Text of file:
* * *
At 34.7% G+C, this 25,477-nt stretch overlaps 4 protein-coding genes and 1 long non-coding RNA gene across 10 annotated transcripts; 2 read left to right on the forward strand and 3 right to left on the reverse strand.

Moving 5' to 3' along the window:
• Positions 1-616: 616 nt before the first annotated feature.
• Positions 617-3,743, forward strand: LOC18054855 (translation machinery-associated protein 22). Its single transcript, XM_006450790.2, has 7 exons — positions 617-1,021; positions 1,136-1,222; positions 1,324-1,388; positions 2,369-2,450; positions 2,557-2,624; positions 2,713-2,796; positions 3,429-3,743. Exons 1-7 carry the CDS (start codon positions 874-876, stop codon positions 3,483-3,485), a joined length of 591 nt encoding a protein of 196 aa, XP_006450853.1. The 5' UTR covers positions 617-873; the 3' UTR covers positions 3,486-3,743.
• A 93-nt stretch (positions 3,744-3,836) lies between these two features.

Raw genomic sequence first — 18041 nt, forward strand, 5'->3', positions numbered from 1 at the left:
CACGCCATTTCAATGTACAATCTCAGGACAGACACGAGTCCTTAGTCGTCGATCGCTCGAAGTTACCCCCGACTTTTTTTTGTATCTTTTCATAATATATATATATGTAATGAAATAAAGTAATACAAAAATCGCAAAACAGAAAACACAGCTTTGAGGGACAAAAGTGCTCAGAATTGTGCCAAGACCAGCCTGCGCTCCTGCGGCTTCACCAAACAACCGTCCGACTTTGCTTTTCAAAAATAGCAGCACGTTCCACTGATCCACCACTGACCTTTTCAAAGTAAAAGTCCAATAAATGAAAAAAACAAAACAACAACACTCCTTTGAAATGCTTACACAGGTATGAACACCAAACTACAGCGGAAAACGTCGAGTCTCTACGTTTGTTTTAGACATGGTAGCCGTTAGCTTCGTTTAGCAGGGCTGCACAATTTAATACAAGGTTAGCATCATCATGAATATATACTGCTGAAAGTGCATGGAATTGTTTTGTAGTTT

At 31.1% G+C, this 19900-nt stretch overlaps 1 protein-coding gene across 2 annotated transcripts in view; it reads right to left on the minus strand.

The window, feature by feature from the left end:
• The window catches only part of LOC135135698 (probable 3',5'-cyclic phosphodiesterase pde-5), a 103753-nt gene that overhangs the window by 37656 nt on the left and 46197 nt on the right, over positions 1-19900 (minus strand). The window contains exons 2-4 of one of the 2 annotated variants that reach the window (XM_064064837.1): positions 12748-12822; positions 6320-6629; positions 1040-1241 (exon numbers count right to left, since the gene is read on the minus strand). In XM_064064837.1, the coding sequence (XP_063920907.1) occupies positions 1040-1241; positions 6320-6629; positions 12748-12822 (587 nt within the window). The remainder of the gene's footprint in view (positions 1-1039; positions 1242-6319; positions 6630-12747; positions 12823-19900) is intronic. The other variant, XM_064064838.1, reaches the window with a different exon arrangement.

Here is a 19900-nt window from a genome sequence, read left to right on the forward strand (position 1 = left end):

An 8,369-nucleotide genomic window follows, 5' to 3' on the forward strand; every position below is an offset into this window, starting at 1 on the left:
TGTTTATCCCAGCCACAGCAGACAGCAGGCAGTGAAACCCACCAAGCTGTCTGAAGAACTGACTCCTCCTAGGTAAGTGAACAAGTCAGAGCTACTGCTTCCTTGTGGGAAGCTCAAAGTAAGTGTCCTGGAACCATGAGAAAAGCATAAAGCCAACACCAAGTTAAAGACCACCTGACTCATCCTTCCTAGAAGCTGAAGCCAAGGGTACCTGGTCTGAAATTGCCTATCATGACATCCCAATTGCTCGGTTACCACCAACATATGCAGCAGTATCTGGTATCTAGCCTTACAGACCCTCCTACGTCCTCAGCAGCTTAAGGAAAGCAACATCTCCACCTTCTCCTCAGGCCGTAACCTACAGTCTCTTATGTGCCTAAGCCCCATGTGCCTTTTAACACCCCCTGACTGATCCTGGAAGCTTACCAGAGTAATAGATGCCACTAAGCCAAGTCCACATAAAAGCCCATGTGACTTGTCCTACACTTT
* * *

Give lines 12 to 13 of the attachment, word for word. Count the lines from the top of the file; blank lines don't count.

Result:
An 8,369-nucleotide genomic window follows, 5' to 3' on the forward strand; every position below is an offset into this window, starting at 1 on the left:
TGTTTATCCCAGCCACAGCAGACAGCAGGCAGTGAAACCCACCAAGCTGTCTGAAGAACTGACTCCTCCTAGGTAAGTGAACAAGTCAGAGCTACTGCTTCCTTGTGGGAAGCTCAAAGTAAGTGTCCTGGAACCATGAGAAAAGCATAAAGCCAACACCAAGTTAAAGACCACCTGACTCATCCTTCCTAGAAGCTGAAGCCAAGGGTACCTGGTCTGAAATTGCCTATCATGACATCCCAATTGCTCGGTTACCACCAACATATGCAGCAGTATCTGGTATCTAGCCTTACAGACCCTCCTACGTCCTCAGCAGCTTAAGGAAAGCAACATCTCCACCTTCTCCTCAGGCCGTAACCTACAGTCTCTTATGTGCCTAAGCCCCATGTGCCTTTTAACACCCCCTGACTGATCCTGGAAGCTTACCAGAGTAATAGATGCCACTAAGCCAAGTCCACATAAAAGCCCATGTGACTTGTCCTACACTTT